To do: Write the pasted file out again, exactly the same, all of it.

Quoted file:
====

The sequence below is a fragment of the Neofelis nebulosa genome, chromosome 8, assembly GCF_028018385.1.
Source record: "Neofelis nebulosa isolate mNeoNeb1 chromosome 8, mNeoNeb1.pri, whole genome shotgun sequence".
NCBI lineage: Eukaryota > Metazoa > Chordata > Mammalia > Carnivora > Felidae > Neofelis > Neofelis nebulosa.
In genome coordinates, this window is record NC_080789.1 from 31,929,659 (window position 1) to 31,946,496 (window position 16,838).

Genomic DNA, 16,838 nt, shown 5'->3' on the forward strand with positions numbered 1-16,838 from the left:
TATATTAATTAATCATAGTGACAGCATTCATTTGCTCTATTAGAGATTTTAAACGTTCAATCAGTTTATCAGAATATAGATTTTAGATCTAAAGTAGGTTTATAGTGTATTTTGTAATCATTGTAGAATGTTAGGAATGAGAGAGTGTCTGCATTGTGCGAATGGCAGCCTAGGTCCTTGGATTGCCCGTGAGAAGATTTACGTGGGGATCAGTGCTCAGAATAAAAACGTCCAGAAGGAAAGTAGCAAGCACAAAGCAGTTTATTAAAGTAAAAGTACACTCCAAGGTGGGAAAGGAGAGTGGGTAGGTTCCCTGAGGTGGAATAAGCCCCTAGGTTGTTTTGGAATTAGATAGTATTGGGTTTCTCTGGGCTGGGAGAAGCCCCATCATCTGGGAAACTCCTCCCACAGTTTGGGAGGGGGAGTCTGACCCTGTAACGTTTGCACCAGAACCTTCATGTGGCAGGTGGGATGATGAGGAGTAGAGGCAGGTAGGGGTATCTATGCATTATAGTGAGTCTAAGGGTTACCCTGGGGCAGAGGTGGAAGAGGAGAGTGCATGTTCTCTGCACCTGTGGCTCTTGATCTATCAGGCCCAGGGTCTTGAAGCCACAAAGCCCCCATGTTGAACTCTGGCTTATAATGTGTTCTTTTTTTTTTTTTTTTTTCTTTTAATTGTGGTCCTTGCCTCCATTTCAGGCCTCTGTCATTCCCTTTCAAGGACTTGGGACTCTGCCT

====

The sequence below is a fragment of the Neofelis nebulosa genome, chromosome 8, assembly GCF_028018385.1.
Source record: "Neofelis nebulosa isolate mNeoNeb1 chromosome 8, mNeoNeb1.pri, whole genome shotgun sequence".
NCBI lineage: Eukaryota > Metazoa > Chordata > Mammalia > Carnivora > Felidae > Neofelis > Neofelis nebulosa.
In genome coordinates, this window is record NC_080789.1 from 31,929,659 (window position 1) to 31,946,496 (window position 16,838).

Genomic DNA, 16,838 nt, shown 5'->3' on the forward strand with positions numbered 1-16,838 from the left:
TATATTAATTAATCATAGTGACAGCATTCATTTGCTCTATTAGAGATTTTAAACGTTCAATCAGTTTATCAGAATATAGATTTTAGATCTAAAGTAGGTTTATAGTGTATTTTGTAATCATTGTAGAATGTTAGGAATGAGAGAGTGTCTGCATTGTGCGAATGGCAGCCTAGGTCCTTGGATTGCCCGTGAGAAGATTTACGTGGGGATCAGTGCTCAGAATAAAAACGTCCAGAAGGAAAGTAGCAAGCACAAAGCAGTTTATTAAAGTAAAAGTACACTCCAAGGTGGGAAAGGAGAGTGGGTAGGTTCCCTGAGGTGGAATAAGCCCCTAGGTTGTTTTGGAATTAGATAGTATTGGGTTTCTCTGGGCTGGGAGAAGCCCCATCATCTGGGAAACTCCTCCCACAGTTTGGGAGGGGGAGTCTGACCCTGTAACGTTTGCACCAGAACCTTCATGTGGCAGGTGGGATGATGAGGAGTAGAGGCAGGTAGGGGTATCTATGCATTATAGTGAGTCTAAGGGTTACCCTGGGGCAGAGGTGGAAGAGGAGAGTGCATGTTCTCTGCACCTGTGGCTCTTGATCTATCAGGCCCAGGGTCTTGAAGCCACAAAGCCCCCATGTTGAACTCTGGCTTATAATGTGTTCTTTTTTTTTTTTTTTTTTCTTTTAATTGTGGTCCTTGCCTCCATTTCAGGCCTCTGTCATTCCCTTTCAAGGACTTGGGACTCTGCCT